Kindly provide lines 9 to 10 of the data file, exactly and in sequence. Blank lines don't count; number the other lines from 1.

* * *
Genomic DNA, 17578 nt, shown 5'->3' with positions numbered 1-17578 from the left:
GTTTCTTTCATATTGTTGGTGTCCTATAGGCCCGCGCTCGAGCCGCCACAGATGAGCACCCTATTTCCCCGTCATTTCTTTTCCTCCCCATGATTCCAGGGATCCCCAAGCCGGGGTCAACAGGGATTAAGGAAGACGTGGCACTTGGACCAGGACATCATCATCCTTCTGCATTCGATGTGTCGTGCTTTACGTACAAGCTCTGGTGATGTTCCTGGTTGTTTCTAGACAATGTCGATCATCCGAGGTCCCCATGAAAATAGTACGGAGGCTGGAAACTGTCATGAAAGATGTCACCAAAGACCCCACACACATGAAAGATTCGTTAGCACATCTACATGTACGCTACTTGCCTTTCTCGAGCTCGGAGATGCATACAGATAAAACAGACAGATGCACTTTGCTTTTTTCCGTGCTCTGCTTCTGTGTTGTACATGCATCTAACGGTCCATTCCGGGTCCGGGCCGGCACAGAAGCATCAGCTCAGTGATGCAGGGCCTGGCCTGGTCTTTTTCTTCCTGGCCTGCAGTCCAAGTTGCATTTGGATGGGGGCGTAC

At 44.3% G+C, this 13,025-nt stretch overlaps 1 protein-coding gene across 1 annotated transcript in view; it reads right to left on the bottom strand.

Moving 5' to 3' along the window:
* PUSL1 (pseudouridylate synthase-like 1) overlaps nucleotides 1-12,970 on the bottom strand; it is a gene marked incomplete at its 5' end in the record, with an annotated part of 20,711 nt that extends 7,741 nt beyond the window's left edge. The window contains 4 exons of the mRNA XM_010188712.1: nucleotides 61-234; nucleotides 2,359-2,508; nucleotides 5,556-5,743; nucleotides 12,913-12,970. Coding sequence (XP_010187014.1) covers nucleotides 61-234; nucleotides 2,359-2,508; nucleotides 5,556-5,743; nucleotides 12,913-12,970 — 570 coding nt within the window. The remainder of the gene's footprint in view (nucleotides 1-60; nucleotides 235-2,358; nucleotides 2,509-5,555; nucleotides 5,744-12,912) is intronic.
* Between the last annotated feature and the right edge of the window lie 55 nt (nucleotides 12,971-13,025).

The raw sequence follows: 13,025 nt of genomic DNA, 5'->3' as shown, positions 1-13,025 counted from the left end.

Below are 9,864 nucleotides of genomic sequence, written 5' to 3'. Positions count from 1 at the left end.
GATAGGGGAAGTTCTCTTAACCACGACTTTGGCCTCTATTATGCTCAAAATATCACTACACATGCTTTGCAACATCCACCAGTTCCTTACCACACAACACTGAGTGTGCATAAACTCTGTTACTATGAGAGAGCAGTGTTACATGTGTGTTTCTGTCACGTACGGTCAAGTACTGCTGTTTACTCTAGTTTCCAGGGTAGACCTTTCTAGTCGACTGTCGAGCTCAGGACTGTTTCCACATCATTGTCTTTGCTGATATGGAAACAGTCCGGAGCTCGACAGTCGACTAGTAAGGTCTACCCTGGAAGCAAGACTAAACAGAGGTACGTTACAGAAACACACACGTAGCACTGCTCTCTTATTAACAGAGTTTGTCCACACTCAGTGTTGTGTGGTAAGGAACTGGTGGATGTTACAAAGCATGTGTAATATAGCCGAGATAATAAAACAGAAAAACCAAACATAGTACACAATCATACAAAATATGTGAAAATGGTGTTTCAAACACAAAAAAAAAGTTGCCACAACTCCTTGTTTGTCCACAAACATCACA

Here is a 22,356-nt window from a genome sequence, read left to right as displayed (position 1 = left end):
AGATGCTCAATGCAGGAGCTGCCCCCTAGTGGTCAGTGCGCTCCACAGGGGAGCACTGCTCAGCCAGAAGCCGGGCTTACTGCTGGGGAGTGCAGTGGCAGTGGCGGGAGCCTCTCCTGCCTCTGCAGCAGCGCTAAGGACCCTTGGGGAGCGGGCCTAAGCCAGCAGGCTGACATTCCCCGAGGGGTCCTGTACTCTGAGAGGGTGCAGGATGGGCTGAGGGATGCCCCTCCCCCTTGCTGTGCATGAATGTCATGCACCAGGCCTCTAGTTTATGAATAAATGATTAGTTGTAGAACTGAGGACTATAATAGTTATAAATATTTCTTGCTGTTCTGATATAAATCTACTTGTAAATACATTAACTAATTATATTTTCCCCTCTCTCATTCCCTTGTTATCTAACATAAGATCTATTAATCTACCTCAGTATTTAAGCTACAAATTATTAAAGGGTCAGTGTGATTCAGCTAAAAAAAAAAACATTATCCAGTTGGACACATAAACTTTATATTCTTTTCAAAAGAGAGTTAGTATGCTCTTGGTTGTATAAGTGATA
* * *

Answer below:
GATAGGGGAAGTTCTCTTAACCACGACTTTGGCCTCTATTATGCTCAAAATATCACTACACATGCTTTGCAACATCCACCAGTTCCTTACCACACAACACTGAGTGTGCATAAACTCTGTTACTATGAGAGAGCAGTGTTACATGTGTGTTTCTGTCACGTACGGTCAAGTACTGCTGTTTACTCTAGTTTCCAGGGTAGACCTTTCTAGTCGACTGTCGAGCTCAGGACTGTTTCCACATCATTGTCTTTGCTGATATGGAAACAGTCCGGAGCTCGACAGTCGACTAGTAAGGTCTACCCTGGAAGCAAGACTAAACAGAGGTACGTTACAGAAACACACACGTAGCACTGCTCTCTTATTAACAGAGTTTGTCCACACTCAGTGTTGTGTGGTAAGGAACTGGTGGATGTTACAAAGCATGTGTAATATAGCCGAGATAATAAAACAGAAAAACCAAACATAGTACACAATCATACAAAATATGTGAAAATGGTGTTTCAAACACAAAAAAAAAGTTGCCACAACTCCTTGTTTGTCCACAAACATCACA

Here is a 22,356-nt window from a genome sequence, read left to right as displayed (position 1 = left end):